Another tip is to emphasize the adjectives and verbs in your stories to make them sound more interesting and detailed. For instance look around where you are right now and describe anything you want. Use great detail. Really put punch behind the adjectives and verbs and see how your description comes to life. Use specific and interesting verbs and adjectives. Say I was exhausted, not I was tired. Emphasize one syllable, and pause for effect.

Say, "her head was nodding and drooping, struggling to be held up", not "her head was down".

Think about how a good book you read makes very descriptive sentences in order to place you in the story. You must do the same when telling a story in order to create the absolute best effect.  In a normal speech if you forget the exact thing you wanted to say, you can improvise and go on. But if you leave out an important detail in a story or if you accidentally give away the climax too soon, you have a mess on your hands.

In practicing what I teach in my public speaking course, I tell a story at least 30 times in private before I'll test it out in front of an audience.

Use true facts from your own life. This makes it easier for you to tell the story because you lived it and you can learn it faster too. Also, someone else can't steal your story as easily if all the facts have to do with your life.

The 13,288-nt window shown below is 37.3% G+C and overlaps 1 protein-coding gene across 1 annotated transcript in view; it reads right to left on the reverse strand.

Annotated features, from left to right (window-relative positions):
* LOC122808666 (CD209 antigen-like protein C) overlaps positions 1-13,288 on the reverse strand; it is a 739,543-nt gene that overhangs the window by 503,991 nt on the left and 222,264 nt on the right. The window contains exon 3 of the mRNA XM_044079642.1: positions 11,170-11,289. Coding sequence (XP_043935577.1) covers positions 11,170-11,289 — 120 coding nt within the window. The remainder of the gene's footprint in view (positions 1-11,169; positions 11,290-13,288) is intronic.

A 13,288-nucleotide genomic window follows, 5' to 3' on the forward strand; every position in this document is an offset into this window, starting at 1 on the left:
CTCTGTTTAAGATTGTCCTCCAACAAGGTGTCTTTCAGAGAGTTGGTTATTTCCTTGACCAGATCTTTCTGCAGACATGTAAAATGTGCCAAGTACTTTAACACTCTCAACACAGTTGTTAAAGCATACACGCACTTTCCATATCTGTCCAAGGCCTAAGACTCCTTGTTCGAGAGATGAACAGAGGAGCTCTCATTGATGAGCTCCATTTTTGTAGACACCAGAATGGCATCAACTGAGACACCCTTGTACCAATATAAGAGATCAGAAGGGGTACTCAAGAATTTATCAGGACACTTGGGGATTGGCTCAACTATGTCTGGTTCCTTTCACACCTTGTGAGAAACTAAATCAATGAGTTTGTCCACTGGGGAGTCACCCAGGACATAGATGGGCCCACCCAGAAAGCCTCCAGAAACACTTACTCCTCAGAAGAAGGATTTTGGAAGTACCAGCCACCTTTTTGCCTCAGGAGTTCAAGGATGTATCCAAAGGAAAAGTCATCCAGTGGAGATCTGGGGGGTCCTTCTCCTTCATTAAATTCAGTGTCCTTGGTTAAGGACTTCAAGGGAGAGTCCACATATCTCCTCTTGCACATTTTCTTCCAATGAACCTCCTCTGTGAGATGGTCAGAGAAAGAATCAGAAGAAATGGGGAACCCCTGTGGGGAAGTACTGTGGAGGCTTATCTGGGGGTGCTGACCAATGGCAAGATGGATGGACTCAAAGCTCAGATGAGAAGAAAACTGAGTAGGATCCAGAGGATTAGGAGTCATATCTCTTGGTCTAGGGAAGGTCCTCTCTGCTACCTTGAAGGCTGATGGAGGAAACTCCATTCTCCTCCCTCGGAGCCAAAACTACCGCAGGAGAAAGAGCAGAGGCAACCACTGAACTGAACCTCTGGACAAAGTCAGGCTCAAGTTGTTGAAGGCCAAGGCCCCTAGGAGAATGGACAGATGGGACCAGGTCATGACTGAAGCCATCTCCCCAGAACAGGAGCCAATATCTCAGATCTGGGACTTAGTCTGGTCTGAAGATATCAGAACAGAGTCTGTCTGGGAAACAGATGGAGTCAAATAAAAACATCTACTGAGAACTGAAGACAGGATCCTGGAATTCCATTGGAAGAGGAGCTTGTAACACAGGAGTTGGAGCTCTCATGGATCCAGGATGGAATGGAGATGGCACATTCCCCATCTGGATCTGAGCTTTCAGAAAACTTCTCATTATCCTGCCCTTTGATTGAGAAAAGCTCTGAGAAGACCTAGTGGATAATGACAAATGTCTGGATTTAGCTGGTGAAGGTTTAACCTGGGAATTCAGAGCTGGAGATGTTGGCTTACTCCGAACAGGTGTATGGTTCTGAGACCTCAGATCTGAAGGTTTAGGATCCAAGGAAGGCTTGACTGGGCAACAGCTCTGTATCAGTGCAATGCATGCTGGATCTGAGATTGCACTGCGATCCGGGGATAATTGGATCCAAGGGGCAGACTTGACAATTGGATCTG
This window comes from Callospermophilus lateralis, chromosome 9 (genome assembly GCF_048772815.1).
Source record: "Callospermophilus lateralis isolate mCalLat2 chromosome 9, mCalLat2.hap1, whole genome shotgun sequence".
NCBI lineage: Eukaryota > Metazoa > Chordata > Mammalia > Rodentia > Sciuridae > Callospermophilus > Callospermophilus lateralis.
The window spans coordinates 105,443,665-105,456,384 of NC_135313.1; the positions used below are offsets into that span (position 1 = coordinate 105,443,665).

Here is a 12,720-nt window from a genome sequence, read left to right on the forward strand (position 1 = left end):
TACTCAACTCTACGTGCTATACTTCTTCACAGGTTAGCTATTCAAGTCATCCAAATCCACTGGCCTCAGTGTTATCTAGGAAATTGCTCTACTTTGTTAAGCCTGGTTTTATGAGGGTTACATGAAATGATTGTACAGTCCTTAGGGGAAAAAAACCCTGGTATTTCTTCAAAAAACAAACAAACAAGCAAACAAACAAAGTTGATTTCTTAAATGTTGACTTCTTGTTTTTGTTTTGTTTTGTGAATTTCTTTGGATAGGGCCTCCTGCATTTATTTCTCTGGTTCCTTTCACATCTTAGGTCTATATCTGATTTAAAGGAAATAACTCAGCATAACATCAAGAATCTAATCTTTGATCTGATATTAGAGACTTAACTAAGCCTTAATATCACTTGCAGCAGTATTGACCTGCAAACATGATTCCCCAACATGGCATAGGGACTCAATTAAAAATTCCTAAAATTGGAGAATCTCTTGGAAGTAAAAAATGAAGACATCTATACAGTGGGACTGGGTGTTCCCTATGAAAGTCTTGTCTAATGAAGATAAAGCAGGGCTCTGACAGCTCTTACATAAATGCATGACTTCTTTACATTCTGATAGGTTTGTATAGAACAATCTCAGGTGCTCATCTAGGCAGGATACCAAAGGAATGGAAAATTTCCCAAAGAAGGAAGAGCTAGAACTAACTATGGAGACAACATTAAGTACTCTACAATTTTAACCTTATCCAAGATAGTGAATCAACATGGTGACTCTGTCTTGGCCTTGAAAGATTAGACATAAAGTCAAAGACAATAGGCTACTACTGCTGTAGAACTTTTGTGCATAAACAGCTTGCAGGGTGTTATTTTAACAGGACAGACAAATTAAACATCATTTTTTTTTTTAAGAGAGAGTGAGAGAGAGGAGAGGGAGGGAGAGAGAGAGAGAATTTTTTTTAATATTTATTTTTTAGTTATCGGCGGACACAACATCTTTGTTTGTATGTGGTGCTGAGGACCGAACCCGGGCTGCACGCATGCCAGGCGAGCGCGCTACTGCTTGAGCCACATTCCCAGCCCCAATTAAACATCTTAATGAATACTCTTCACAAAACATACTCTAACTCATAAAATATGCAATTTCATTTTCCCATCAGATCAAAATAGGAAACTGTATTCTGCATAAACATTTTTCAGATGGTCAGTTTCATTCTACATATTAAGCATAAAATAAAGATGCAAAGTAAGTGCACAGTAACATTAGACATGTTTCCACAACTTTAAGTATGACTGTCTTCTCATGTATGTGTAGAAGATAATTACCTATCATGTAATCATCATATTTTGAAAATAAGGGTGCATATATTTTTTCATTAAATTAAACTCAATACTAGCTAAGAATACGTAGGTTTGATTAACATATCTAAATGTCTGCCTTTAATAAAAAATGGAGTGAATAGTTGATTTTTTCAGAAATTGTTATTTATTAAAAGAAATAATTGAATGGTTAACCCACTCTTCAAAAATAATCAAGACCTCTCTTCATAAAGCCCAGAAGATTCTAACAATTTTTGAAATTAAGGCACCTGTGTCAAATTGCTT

Work out different lengths of the same story to fit different time segments.

Use appropriate emotional language to hook the listener. (Refer to this website's "Emotional Language" article for reference.)

Create a funny story so that it concludes abruptly with a climactic word. Don't utter another syllable or sound after this climactic word. You might distinguish the laughter you worked so hard to get.

Exception: Some stories get laughter all along the way, if properly presented after much private practice. More of these stories are used by humorists who practice to be and are expected to be funny all the time.

(Yes, I've snuck a Don't in the Do's section.) Don't memorize your stories word-for-word, don't memorize them just "know" them.

I knew a public speaker who presents primarily to school children. They often ask, "How do you memorize all that?" He replies, "I don't memorize it, I know it by heart." There is an important difference. By not memorizing, you won't feel forced to say every word, every time you tell the story. You can change the length of the story easily by adding or subtracting detail. You can even be interrupted, and pick up where you left off, which is especially important with audiences of curious, rambunctious children.

Good Trick: Have a quotation ready that makes the same point as your story. If your time is shortened, you can cut out a story and replace it with a quote.

Slant your story to the intended audience. When telling a story to a group of executives you would probably want to use different language and emphasis than if you were telling the same story to a group of secretaries. Change nonessential elements of the story to make a better connection.

Use terms like "Imagine this", "Have you ever had an experience where ... ", "Let me take you with me to ...", to draw the audience into your stories, into the word pictures you are painting on the canvass of their minds.